Contacting the present moment means being psychologically present in the here and now, consciously connecting with and engaging in whatever is currently happening. Harris (2009) uses the catch phrase “Be Here Now” to help us remember what it means.

Other terms commonly used to refer to this idea include: being present in the moment; being conscious; awareness; being here and now; being in the now; flexible attention; and being psychologically present.  

Most of the time human beings are not fully present in the moment. When we try to sit quietly our minds are usually occupied by many different thoughts about the past or the future. When we have time on our hands most of us prefer to pursue distractions such as talking, listening to music, or playing with technology. When we are actively doing things, instead of being fully conscious we are often on “automatic pilot” or “going through the motions”.

“Contacting the present moment means being in the here and now, fully conscious of our experience, instead of being lost in our thoughts. It involves flexibly paying attention to both the inner psychological world and the outer material world” (Harris, 2009; p156).

Prompting a client to make contact with the present moment can be used repeatedly and frequently throughout our work together and is particularly helpful when clients are acting impulsively, lacking in self awareness, when their behaviour is being driven by strong emotions or when they are overly preoccupied with the past or the future (Harris, 2009; p156). Whenever “our client seems to be experiencing emotional distress, it’s useful to bring him into contact with the present” (p166).

The aims and benefits of contacting the present moment include accurately perceiving what is happening, gathering information about whether to change or persist in what we are doing, and to get more enjoyment and fulfilment from whatever we are doing.

The basic technique or method is very straightforward. It simply involves asking the client to notice what is happening here and now, either in their own mind or body, or in the outer world (Harris, 2009; p156)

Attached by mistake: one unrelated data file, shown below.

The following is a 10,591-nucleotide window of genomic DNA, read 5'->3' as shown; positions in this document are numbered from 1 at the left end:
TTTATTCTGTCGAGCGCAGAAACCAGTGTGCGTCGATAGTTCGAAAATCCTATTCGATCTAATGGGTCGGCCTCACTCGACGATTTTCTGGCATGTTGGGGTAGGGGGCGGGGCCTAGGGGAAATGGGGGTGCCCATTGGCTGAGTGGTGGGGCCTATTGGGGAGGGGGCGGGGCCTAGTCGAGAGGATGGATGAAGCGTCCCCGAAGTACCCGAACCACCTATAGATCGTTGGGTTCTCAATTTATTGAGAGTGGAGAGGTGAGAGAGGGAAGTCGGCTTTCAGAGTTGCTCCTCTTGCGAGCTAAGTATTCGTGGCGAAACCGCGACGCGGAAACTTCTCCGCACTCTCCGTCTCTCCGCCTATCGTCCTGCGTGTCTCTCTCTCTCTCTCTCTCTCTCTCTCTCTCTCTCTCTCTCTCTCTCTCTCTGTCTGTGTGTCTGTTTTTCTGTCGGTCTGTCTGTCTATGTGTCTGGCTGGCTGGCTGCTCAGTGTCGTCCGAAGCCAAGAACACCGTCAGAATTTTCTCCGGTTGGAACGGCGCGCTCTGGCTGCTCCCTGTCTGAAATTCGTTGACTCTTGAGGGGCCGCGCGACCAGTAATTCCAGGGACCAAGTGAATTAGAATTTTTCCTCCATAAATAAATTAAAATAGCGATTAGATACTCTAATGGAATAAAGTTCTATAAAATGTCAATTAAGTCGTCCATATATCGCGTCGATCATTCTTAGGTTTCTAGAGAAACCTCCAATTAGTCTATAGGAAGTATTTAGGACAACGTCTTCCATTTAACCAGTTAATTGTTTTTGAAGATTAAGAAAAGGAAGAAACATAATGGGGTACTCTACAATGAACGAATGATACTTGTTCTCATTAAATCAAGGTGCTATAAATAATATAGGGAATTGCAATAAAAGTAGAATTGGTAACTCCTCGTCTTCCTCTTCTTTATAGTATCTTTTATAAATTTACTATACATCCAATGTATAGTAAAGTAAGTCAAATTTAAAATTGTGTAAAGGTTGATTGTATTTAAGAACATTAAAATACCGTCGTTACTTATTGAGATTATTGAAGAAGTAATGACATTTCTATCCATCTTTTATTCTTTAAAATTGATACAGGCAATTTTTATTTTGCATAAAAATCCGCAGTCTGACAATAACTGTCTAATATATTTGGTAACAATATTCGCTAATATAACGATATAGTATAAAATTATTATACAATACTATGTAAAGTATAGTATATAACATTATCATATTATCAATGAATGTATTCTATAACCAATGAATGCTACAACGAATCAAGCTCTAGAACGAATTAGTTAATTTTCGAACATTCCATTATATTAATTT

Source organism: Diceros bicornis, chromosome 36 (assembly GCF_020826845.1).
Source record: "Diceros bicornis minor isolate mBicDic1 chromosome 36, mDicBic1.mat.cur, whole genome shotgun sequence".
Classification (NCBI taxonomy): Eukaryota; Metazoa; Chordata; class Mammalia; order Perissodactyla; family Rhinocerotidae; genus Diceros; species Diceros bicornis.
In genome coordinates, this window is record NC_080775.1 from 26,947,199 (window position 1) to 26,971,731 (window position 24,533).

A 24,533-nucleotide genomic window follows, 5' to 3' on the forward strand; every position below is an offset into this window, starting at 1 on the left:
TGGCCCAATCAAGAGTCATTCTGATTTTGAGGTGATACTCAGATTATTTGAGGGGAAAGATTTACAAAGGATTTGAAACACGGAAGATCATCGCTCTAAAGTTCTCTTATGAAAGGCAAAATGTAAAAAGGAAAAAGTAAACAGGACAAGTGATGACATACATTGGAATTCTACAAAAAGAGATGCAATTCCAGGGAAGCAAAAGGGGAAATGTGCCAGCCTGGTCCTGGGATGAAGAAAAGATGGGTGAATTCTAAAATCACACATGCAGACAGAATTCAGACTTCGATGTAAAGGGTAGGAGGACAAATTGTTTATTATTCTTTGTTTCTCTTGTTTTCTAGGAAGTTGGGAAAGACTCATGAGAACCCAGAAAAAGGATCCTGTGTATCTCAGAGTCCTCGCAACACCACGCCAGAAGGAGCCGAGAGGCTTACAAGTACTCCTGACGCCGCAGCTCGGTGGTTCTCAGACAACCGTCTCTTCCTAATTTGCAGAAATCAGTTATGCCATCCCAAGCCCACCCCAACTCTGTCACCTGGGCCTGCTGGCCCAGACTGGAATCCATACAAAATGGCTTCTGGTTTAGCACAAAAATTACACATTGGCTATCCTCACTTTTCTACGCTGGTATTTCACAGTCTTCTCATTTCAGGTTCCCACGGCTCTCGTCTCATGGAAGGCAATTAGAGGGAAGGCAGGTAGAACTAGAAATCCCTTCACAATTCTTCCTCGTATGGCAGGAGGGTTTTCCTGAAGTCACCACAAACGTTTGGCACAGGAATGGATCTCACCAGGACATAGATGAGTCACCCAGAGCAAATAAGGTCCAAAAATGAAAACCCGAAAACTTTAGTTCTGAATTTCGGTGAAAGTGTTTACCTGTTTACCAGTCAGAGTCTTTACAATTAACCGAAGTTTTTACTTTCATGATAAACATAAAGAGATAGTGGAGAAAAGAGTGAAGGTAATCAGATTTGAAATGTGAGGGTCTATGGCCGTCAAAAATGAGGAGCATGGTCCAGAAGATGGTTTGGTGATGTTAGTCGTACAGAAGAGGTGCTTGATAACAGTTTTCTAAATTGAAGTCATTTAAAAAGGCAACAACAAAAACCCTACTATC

The basic formula is “Notice X”. X can be a thought, a feeling, a sensation, or anything that we can see, hear, touch, taste or smell. Other ways of saying ‘Notice’ include observe, focus on, be aware of, or bring your awareness to.

Well before we introduce a client formally to the idea of contacting the present moment, and before we teach formal exercises, we can begin the process by regularly asking the client to notice what is happening in this moment. “Notice what your mind is telling you right now”, “Bring your awareness to your thoughts”, “Notice what’s happening in your body right now”, “What are you feeling?”, “As you make that commitment, what is showing up for you?”, and so on. [see Note H2i

A core skill in contacting the present moment is flexible attention. This involves the ability to move attention around to different aspects of current experience. This skill is taught when we move to the formal teaching of mindfulness. The wide array of exercises designed to teach awareness and presence in the moment almost all involve practising the skill of focusing, and flexibly moving attention.

Harris (2009) describes a number of exercises that can be used for different situations. Most of these involve a script that can be read out loud to guide the client. These scripts should be read slowly and calmly with plenty of pauses [see Note H2ii].

Mindfulness of breath is a meditation-based exercise and one of the most widely used exercises for teaching and learning contact with the present moment. It involves focusing attention on the flow of breath in and out of the nostrils and all of the sensations affecting other parts of the body as we breathe. When learning the exercise we start with 5 minutes, then build up to 20 minutes over time with independent practice. Harris (2009; p160-161) provides a script for the Mindfulness of breath exercise.

Mindfulness of your hand is an exercise for focusing attention on a physical object. It helps us to learn to be fully present with our senses by reconnecting with our curiosity and refining our observational powers. Harris provides a script for the Mindfulness of your hand exercise including questions for debriefing and exploring how this exercise could be applied to enhancing presence with other aspects of life. 

Mindfulness of eating a raisin is an exercise that demonstrates how being more fully present in the moment can lead to increased sensory fulfilment and satisfaction. Any small bite such as a nut or fresh berry could serve instead of a raisin. This exercise is particularly good for clients who are depressed and complain they get no pleasure from things they used to enjoy. Harris (2009; p163-164) provides a script for the Mindfulness of eating a raisin exercise.

Note H2i This can flow from working on self awareness and learning to distinguish between Thoughts, Feelings and Behaviours as in Cognitive Behaviour Therapy see C2i

Note H2ii These scripts can be audio recorded and given to the client for practice at home. It is a good idea to practice reading them out loud to yourself before trying them with a client for the first time. 

Harris also provides some downloadable audio files on his website but he notes that clients often prefer to listen to the voice of their own therapist. 

These notes are based on Harris (2009), Chapters 1 & 9; as well as Hayes and Smith (2005), Chapter 8.